HAPPYDOG leads to conflict with ECJ ruling
In Interquell GmbH v Office for Harmonization in the Internal Market (OHIM), the European Court of First Instance (CFI) has refused registration of HAPPYDOG as a Community trademark on the grounds that there was a likelihood of confusion with an earlier HAPPIDOG mark. Although not required to do so, the court considered the application of Article 12(b) of the Community Trademark Regulation and came to a different conclusion to that of the European Court of Justice (ECJ) in its earlier analysis of the same wording in Article 6(1)(b) of the Community Trademark Directive.
Interquell GmbH, a German company, applied to register HAPPYDOG as a Community trademark for dog food. The OHIM refused registration on the grounds that it was almost identical to an earlier HAPPIDOG mark for the same type of goods. Despite finding that HAPPIDOG had a low level of distinctiveness, the OHIM held that the phonetic and conceptual similarities between that mark and HAPPYDOG were sufficient to prevent registration.
Interquell appealed to the CFI, arguing that the OHIM had ignored Article 12(b) of the regulation, which limits the effect of a trademark. This provision prevents the mark owner from prohibiting use of a sign that describes, among other things, the characteristics of the relevant goods or services, provided this use is in line with honest market practices.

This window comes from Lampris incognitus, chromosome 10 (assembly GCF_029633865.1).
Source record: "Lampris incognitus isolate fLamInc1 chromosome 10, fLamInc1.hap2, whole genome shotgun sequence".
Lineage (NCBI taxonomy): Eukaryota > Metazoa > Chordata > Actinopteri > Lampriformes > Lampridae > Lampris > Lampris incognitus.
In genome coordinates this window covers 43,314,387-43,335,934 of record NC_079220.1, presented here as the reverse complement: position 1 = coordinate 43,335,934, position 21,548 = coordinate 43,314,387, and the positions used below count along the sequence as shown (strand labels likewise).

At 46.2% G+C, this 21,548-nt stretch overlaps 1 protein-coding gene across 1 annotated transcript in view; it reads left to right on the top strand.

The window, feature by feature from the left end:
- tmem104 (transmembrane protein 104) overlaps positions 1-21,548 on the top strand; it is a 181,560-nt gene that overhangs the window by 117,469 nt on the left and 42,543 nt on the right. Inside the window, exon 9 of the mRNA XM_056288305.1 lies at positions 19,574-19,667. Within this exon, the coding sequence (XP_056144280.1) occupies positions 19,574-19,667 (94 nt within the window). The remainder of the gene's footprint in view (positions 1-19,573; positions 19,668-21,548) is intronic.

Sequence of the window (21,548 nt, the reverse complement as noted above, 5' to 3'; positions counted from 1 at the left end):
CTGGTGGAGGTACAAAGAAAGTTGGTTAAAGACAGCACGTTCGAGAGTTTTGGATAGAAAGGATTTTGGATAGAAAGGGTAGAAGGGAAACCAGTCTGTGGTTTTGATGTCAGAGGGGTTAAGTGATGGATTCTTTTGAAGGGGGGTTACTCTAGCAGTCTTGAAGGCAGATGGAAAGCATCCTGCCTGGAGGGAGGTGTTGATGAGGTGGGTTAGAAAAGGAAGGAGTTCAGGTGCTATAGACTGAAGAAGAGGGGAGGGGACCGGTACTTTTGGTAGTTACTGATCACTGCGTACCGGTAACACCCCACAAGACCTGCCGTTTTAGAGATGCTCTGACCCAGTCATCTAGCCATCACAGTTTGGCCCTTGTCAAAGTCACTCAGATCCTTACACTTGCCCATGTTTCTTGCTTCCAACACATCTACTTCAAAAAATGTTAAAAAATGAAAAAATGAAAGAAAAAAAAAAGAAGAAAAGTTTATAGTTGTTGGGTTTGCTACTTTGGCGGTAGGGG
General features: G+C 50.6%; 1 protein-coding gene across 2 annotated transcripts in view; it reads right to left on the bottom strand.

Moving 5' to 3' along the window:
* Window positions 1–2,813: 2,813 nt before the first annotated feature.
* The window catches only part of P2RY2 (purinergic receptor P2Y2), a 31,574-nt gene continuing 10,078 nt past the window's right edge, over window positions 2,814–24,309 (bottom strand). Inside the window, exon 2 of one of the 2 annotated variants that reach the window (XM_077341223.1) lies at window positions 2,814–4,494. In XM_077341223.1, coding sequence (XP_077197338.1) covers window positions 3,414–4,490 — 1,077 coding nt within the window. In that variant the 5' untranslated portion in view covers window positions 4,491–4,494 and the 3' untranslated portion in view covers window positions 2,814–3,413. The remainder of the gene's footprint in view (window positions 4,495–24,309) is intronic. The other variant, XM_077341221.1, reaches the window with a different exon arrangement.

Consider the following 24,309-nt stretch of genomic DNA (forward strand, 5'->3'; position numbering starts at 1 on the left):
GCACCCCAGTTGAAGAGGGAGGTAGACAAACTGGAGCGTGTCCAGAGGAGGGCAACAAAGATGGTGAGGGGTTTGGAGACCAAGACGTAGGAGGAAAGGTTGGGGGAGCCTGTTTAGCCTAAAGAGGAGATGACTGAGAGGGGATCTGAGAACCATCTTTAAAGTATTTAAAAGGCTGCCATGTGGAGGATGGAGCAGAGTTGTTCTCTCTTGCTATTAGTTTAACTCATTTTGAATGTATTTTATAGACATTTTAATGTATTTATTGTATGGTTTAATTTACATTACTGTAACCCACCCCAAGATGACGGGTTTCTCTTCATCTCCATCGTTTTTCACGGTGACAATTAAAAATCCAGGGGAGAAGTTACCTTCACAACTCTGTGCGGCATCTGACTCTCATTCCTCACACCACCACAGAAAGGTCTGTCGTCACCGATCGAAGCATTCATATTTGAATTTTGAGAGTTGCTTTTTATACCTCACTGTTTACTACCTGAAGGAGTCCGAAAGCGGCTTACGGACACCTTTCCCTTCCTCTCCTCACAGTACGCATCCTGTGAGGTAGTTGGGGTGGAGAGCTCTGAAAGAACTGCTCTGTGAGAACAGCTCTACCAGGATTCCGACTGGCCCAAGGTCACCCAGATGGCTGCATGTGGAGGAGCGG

The CFI dismissed the appeal. It rejected Interquell's argument stating that it could not consider the Article 12(b) claim because Interquell had not raised it before the OHIM and, even if it had, Article 12(b) was not applicable in the circumstances. However, despite reasoning that it did not have to consider Article 12(b) further, the CFI decided to continue with an examination of the scope of that provision. It stated that assuming Article 12(b) was applicable, it would not:
"entitle third parties to use ... terms [designating the quality or other characteristics of the goods concerned] as a trademark but merely ensure that they may use them in a descriptive manner, that is to say, as indications concerning the quality or other characteristics of the goods."
This contradicts the ECJ's earlier decision in Gerolsteiner Brunnen GmbH & Co v Putsch GmbH (see ECJ clarifies Article 6(1) defence against GI infringement claim). In that case, the ECJ considered Article 6(1)(b) of the Community Trademark Directive, which contains wording identical to that in Article 12(b) of the regulation, and held that the most important part of the Article 6(1)(b) test (and thereby the Article 12(b) test) was whether the use was in accordance with honest market practices. In Gerolsteiner, the ECJ held that use of an indication of origin as a trademark can fall within Article 6(1)(b) of the directive, provided that it is in accordance with honest market practices.
The obvious incongruity between these two rulings may require the ECJ to provide further clarification as to the limitations of trademark protection with respect to Article 12(b) of the regulation.
Julia Meuser, Freshfields Bruckhaus Deringer, Frankfurt
Copyright © Law Business ResearchCompany Number: 03281866 VAT: GB 160 7529 10